CBS is leading the charge to close its upfronts books, and the network is "virtually done" with a lucrative ad sales period, a person close to the broadcaster told TheWrap.
This time around, volume rose 3-5 percent versus the prior year, we're informed. The so-called Tiffany Network hauled in more total dollars, and non-sports primetime increased by low double-digits.
CBS will share "Thursday Night Football" with NBC this fall, so Les Moonves & Co. have fewer games to make big bucks off of, 30-seconds at a time. The company also doesn't have the Super Bowl this coming winter, a luxury it could look forward to this time last year. Still, our source called the company's sports ad sales "very strong."
Some of the top industry categories for CBS were retail, telecom and financial. That latter umbrella includes banking, credit cards, insurance and brokerage firms, among other kinds of companies.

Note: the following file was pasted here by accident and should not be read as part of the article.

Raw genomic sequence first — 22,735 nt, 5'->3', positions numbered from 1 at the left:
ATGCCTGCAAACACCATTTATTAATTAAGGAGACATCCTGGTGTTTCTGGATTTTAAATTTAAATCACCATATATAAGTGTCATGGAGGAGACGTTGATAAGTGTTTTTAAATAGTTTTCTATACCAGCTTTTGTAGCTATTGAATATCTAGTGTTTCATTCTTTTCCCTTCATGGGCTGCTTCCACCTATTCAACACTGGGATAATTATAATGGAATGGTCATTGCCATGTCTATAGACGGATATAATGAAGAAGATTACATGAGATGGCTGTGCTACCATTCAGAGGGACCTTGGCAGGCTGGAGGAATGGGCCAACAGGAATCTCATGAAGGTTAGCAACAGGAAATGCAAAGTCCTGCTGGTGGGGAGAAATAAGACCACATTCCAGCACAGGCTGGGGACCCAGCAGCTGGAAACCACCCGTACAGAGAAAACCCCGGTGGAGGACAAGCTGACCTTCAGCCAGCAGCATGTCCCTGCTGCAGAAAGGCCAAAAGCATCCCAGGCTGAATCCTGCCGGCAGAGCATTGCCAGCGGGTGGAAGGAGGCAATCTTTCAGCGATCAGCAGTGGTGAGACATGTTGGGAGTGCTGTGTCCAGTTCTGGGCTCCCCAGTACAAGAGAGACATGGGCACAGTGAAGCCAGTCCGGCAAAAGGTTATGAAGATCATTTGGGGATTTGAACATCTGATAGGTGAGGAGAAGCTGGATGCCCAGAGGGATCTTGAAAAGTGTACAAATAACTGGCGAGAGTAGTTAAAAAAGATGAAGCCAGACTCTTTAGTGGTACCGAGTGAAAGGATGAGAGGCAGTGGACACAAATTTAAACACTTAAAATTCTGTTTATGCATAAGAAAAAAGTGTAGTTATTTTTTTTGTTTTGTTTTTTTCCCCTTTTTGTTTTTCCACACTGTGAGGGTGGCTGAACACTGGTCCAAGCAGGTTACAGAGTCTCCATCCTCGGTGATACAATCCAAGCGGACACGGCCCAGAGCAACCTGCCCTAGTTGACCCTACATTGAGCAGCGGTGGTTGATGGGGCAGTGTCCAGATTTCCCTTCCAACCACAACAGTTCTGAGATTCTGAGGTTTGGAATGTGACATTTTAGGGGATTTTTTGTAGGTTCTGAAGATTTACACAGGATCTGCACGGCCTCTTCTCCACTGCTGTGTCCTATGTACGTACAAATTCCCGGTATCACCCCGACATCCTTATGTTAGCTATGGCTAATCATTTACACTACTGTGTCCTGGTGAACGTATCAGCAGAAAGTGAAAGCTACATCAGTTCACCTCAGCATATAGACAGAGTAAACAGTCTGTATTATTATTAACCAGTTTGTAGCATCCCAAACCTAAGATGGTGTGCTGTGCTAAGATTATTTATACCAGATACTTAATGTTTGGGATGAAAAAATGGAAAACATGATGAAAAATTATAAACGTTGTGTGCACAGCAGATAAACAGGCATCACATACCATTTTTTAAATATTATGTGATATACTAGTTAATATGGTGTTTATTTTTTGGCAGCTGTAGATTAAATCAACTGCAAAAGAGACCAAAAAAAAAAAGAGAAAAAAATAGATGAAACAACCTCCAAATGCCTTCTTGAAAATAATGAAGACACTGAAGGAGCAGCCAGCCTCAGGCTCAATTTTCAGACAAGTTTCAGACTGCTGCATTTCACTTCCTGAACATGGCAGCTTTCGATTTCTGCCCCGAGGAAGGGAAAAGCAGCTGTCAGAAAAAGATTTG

CBS -- like the entire industry should expect -- saw more conversion from C3 to C7 in 2016 and stuffed more video-on-demand into the mix. "C3" refers to average commercial rating with the inclusion of three days of delayed viewing, "C7" counts a week of later viewing.
Finally, we're told that late-night pricing was "high," but the demand reflected CBS' less-than-stellar piece of the supply pie.